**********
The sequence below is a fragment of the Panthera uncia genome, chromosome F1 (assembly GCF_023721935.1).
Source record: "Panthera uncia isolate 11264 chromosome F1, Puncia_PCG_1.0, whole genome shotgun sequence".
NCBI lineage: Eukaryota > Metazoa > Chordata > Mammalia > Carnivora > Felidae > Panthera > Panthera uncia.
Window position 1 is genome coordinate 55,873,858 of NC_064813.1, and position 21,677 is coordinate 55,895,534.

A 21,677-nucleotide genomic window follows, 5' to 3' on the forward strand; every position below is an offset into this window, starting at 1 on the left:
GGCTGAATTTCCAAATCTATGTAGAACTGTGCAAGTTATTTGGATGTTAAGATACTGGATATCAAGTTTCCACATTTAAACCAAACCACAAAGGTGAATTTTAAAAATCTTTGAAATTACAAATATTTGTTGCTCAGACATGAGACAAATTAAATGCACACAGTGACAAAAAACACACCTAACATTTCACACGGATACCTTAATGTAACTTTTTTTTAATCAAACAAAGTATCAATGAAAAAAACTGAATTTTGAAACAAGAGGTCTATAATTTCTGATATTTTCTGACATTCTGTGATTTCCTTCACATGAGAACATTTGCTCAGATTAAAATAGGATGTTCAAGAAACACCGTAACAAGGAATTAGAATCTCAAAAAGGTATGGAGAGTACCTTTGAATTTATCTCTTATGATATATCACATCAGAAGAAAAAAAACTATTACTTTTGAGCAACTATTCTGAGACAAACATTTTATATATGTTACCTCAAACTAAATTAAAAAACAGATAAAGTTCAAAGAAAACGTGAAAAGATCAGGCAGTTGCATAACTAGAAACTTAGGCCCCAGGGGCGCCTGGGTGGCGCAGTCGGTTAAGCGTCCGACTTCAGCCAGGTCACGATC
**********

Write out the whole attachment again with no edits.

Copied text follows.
The sequence below is a fragment of the Panthera uncia genome, chromosome F1 (assembly GCF_023721935.1).
Source record: "Panthera uncia isolate 11264 chromosome F1, Puncia_PCG_1.0, whole genome shotgun sequence".
NCBI lineage: Eukaryota > Metazoa > Chordata > Mammalia > Carnivora > Felidae > Panthera > Panthera uncia.
Window position 1 is genome coordinate 55,873,858 of NC_064813.1, and position 21,677 is coordinate 55,895,534.

A 21,677-nucleotide genomic window follows, 5' to 3' on the forward strand; every position below is an offset into this window, starting at 1 on the left:
GGCTGAATTTCCAAATCTATGTAGAACTGTGCAAGTTATTTGGATGTTAAGATACTGGATATCAAGTTTCCACATTTAAACCAAACCACAAAGGTGAATTTTAAAAATCTTTGAAATTACAAATATTTGTTGCTCAGACATGAGACAAATTAAATGCACACAGTGACAAAAAACACACCTAACATTTCACACGGATACCTTAATGTAACTTTTTTTTAATCAAACAAAGTATCAATGAAAAAAACTGAATTTTGAAACAAGAGGTCTATAATTTCTGATATTTTCTGACATTCTGTGATTTCCTTCACATGAGAACATTTGCTCAGATTAAAATAGGATGTTCAAGAAACACCGTAACAAGGAATTAGAATCTCAAAAAGGTATGGAGAGTACCTTTGAATTTATCTCTTATGATATATCACATCAGAAGAAAAAAAACTATTACTTTTGAGCAACTATTCTGAGACAAACATTTTATATATGTTACCTCAAACTAAATTAAAAAACAGATAAAGTTCAAAGAAAACGTGAAAAGATCAGGCAGTTGCATAACTAGAAACTTAGGCCCCAGGGGCGCCTGGGTGGCGCAGTCGGTTAAGCGTCCGACTTCAGCCAGGTCACGATC